Gary: All of my work is available for the Kindle. It’s a pretty painless process.
Morgen: That’s encouraging. What was your first acceptance and is being accepted still a thrill?
Gary: I self-publish, mostly because I see no real advantage in giving away all of those fat royalties to an agent. Publishing houses cannot afford to invest in money in promoting a new author, so why should I bother with them.
Morgen: Well put. Have you had any rejections? If so, how do you deal with them?
Gary: Lots of rejections for agents before I learned enough about the industry to decide there was no upside to pursuing an agent. If an agent ever decides to pursue me I might change my mind, but for right now I am very happy to be a self-published author.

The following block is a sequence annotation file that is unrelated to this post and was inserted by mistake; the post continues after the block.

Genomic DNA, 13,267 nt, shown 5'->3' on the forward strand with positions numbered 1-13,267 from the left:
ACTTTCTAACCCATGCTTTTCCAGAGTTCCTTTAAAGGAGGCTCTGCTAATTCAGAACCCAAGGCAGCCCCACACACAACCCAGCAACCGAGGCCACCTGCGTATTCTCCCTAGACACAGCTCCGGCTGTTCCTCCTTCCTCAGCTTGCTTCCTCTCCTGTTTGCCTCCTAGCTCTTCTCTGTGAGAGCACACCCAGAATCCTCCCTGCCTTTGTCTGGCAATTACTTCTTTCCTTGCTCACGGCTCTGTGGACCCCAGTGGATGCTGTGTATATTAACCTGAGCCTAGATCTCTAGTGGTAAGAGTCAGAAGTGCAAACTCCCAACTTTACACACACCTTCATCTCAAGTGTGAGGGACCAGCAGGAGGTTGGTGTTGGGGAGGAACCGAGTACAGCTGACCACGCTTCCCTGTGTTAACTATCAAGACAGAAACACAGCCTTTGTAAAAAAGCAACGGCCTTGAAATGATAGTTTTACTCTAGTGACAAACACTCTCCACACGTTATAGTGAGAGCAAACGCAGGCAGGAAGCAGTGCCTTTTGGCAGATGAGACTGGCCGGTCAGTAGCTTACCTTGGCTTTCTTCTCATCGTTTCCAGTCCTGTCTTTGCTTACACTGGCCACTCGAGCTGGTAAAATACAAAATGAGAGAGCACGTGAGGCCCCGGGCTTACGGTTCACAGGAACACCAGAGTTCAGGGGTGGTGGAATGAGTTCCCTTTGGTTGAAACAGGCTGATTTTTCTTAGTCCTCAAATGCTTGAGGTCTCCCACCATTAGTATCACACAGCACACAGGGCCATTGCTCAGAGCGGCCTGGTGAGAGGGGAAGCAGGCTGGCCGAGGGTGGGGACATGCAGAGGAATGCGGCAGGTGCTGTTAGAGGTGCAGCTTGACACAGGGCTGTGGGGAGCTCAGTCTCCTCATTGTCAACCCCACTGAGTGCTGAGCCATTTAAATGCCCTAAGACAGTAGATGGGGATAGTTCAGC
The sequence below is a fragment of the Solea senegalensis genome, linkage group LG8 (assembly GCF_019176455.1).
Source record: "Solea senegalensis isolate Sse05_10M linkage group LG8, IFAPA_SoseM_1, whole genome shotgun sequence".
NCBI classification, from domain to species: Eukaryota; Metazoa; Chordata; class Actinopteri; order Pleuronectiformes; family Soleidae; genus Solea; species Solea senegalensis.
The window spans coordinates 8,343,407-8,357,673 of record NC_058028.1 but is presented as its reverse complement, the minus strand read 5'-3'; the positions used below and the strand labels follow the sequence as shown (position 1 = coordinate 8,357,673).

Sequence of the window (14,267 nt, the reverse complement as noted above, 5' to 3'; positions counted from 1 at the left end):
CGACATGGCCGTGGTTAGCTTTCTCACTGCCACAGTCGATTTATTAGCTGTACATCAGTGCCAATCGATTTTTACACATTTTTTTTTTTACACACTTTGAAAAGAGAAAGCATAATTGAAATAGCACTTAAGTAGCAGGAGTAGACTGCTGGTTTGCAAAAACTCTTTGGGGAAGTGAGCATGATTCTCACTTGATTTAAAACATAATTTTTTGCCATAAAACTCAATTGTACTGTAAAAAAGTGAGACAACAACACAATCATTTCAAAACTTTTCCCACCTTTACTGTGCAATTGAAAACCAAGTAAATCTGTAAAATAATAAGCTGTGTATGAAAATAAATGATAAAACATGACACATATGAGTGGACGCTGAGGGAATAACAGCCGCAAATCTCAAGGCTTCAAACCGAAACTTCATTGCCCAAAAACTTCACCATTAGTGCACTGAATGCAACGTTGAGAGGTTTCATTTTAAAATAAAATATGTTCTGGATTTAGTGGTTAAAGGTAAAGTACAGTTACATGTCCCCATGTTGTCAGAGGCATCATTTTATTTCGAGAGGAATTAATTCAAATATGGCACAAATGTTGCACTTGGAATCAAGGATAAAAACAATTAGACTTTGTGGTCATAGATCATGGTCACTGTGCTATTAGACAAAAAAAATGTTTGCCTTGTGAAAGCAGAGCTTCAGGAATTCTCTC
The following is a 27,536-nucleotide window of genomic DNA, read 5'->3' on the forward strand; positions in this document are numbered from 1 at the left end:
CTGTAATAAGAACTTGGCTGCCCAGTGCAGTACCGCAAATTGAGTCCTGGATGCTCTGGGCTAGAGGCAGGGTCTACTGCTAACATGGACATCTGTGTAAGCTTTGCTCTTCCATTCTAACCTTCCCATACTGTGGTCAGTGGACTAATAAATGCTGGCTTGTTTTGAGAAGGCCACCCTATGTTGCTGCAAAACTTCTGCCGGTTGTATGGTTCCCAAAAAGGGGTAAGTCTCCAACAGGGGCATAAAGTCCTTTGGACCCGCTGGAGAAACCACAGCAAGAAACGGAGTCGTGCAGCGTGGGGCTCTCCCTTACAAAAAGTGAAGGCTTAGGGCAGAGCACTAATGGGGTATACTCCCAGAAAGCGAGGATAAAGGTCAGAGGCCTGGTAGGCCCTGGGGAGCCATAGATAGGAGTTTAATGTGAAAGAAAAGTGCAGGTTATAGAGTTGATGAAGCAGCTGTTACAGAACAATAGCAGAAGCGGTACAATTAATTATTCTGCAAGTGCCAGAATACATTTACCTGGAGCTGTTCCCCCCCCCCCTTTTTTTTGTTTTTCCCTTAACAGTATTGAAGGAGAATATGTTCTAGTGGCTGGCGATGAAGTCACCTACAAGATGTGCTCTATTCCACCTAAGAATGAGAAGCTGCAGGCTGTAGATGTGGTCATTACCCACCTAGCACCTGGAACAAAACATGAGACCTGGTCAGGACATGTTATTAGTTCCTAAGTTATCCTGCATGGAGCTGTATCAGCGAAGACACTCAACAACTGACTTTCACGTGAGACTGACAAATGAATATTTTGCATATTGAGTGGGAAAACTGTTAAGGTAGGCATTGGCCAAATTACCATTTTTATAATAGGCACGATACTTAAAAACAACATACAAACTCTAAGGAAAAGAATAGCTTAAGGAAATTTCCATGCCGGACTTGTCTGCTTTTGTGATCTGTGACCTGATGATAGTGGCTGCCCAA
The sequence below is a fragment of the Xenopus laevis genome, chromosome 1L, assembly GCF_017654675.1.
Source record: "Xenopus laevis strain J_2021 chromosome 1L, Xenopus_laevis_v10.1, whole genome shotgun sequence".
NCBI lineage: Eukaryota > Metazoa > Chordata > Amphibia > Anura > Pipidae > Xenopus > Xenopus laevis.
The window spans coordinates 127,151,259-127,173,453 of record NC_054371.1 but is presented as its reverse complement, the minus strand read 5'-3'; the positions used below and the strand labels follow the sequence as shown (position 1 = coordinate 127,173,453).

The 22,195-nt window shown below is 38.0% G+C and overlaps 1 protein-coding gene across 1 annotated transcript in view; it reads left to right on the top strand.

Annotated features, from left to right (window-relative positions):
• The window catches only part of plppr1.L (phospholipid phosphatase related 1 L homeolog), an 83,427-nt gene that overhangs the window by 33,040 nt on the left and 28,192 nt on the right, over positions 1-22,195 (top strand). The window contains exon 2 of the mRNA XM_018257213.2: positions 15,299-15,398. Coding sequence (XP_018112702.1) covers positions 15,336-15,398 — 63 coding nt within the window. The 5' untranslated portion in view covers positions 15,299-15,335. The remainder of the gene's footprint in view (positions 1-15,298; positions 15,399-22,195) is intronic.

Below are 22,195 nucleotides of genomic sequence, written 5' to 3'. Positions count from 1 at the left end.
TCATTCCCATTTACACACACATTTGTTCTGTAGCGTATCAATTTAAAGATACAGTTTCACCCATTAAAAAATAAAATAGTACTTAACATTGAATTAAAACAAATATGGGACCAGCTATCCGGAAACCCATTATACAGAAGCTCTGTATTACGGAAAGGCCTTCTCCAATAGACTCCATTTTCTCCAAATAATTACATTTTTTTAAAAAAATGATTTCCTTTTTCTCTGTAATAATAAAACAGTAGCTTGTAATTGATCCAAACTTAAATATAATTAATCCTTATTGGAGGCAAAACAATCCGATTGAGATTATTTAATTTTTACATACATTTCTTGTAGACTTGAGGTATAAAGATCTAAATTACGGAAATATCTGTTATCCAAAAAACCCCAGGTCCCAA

Morgen: It worked for Amanda Hocking. What are you working on at the moment / next?
Gary: My fourth novel, “Lonesome Cove” and preparing a collection of my father’s writings for publication. He was a prolific writer during the WWII era; he served in all three theatres of the war and wrote short stories, poetry and lots of letters in his off time.
Morgen: Do you manage to write every day? What’s the most you’ve written in a day?
Gary: Mostly I think, and then I write. I don’t work from an outline – my characters and I argue a lot about the direction of the story we’re telling. It can get very noisy in here, so I keep the door closed when I write. And I don’t really keep track of the number of pages I turn out each day. I spend a great deal of time in rewriting and polishing.
Morgen: I love it when characters play ‘boss’. What is your opinion of writer’s block? Do you ever suffer from it? If so, how do you ‘cure’ it?